The artist completed only two casts of the projected edition of four. The other cast in existence is in the collection of the Hakone Open Air Museum in Japan.
The presence of the sea emerges in the work of Francisco Zúñiga around the early fifties; allegorical work is still strongly present in his work of that time mainly in public commissions. There are many drawings of men washing horses in the Papaloapan River, which he executed while traveling to Veracruz in the Gulf of Mexico where he created his group Richness of the sea. This group consists of two fishermen who trap in their large net the mythological idea of the eternal feminine represented by a woman as a modern siren. This woman emerging from the sea, the fishermen, and the net itself remained as a motif throughout his oeuvre both in sculpture and other media.
After many different approaches and versions of this same idea he then moved on to the direct relationship between men, women, and the sea, where all life is supposed to come from. Such relationships can be observed in lithographs as well as in preparatory drawings that later became sculptures.
Grupo frente al mar, a later project, was developed at a time when Zúñiga began to group figures in his work. This piece responded to his desire to integrate a man into a group. Before the preparation of a large-sized figure, or group of figures, he always realized several models. Around 1980 he had made a small figure of a Nude man with hat (Catalogue Raisonné, Volume I, # 892), the first step for this particular group. A year later, with Fishermen with net (Catalogue Raisonné, Volume I, # 900), he explored the possibility of integrating such object, but the idea was abandoned. In Standing woman with fishes (Catalogue Raisonné, Volume I, # 932), he approached the young female figure. Finally, in 1983, he completed the first version of Grupo frente al mar (Catalogue Raisonné, Volume I, #931).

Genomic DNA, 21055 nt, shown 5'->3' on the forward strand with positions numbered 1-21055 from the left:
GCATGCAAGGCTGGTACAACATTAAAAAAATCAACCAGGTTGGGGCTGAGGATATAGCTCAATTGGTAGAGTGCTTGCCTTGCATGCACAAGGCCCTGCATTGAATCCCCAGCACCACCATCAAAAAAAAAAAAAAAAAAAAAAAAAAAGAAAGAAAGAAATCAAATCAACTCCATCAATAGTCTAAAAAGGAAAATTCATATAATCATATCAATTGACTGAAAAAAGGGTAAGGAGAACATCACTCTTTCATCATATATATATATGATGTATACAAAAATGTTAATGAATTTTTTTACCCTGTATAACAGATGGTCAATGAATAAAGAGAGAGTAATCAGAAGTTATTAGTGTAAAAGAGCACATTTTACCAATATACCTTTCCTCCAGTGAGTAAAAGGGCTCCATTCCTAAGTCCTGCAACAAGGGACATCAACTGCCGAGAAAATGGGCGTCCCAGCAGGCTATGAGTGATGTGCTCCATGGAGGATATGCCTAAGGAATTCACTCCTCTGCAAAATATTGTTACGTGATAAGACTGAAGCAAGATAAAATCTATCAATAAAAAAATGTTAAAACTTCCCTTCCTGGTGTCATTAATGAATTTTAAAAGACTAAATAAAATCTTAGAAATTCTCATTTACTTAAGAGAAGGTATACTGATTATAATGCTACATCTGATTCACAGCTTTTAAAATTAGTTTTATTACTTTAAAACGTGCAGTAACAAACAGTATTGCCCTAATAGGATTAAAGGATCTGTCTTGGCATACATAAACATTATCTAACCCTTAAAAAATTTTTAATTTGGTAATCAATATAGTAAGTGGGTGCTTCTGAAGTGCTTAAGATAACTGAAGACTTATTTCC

It is particularly enlightening to note that the model of this group is almost identical to the large version; it then becomes obvious that most of the technical problems were at that point solved. In the final piece the man's hat disappeared since in a larger scale its horizontal line would affect the composition modifying the representational mode as the space between and around the figures, so carefully plotted, would become reduced and the accent on the horizon would greatly increase. In the latter, the oar is stronger and better defined as it is a key iconographic attribute that accentuates the man's stillness and strength. The two women represent two different life stages, another important aspect of Zúñiga's formal proposal. He suggests movement/displacement in time and spaces as well as the presence of the wind and the sea itself.
While Zúñiga was working in the modeling of the large group, he was invited to participate in the 3rd International Sculpture Biennale in Japan and, the coincidence being so timely, participated with this group. As he usually did when he cast bronzes he considered the size of the edition; in this case, four. The sculptor had the good fortune to obtain the Kotaro Takamura Grand Prize and the group was acquired by the Hakone Open Air Museum in Hakone, Japan. He then cast number II which a few years later went to a private collection. Numbers III and IV were never cast. During the difficult times following his loss of sight and as radical decisions had to be taken regarding which plasters should be preserved, the original was destroyed.